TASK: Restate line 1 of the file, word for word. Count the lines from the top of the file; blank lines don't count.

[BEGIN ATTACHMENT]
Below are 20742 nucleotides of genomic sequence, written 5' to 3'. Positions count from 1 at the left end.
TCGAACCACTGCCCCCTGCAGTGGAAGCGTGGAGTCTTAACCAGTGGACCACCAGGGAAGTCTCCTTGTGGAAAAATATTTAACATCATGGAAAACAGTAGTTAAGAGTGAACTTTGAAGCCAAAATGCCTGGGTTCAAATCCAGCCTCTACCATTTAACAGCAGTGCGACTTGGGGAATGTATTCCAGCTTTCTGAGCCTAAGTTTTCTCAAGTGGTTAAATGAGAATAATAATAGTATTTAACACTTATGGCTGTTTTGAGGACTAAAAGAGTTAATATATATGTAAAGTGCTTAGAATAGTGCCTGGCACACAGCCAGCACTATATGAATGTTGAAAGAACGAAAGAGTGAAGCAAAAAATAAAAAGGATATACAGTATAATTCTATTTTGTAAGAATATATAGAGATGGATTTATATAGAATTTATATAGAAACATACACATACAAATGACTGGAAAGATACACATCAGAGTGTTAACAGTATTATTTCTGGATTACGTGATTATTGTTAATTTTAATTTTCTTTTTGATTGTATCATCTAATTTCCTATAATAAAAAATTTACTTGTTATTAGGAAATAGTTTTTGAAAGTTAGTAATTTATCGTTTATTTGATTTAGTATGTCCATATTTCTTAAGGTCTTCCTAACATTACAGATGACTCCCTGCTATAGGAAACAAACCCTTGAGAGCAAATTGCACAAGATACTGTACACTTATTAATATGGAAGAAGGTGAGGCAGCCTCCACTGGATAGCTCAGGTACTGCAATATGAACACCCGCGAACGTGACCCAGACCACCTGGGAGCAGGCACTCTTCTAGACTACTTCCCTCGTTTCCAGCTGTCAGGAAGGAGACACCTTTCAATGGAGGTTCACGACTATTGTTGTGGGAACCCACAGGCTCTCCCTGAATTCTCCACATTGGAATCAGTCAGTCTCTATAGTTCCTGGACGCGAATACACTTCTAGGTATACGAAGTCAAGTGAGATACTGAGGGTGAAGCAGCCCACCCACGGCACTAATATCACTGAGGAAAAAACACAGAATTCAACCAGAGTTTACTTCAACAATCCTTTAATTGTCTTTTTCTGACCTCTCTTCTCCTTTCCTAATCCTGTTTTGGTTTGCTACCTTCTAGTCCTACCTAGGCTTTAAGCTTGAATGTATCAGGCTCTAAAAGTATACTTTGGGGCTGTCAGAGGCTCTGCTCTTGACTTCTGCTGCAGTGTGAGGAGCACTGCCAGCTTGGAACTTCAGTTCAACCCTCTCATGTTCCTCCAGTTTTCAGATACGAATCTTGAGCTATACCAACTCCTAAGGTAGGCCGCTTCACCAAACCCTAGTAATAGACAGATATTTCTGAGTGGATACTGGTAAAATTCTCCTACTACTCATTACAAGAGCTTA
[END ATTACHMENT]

Below are 20742 nucleotides of genomic sequence, written 5' to 3'. Positions count from 1 at the left end.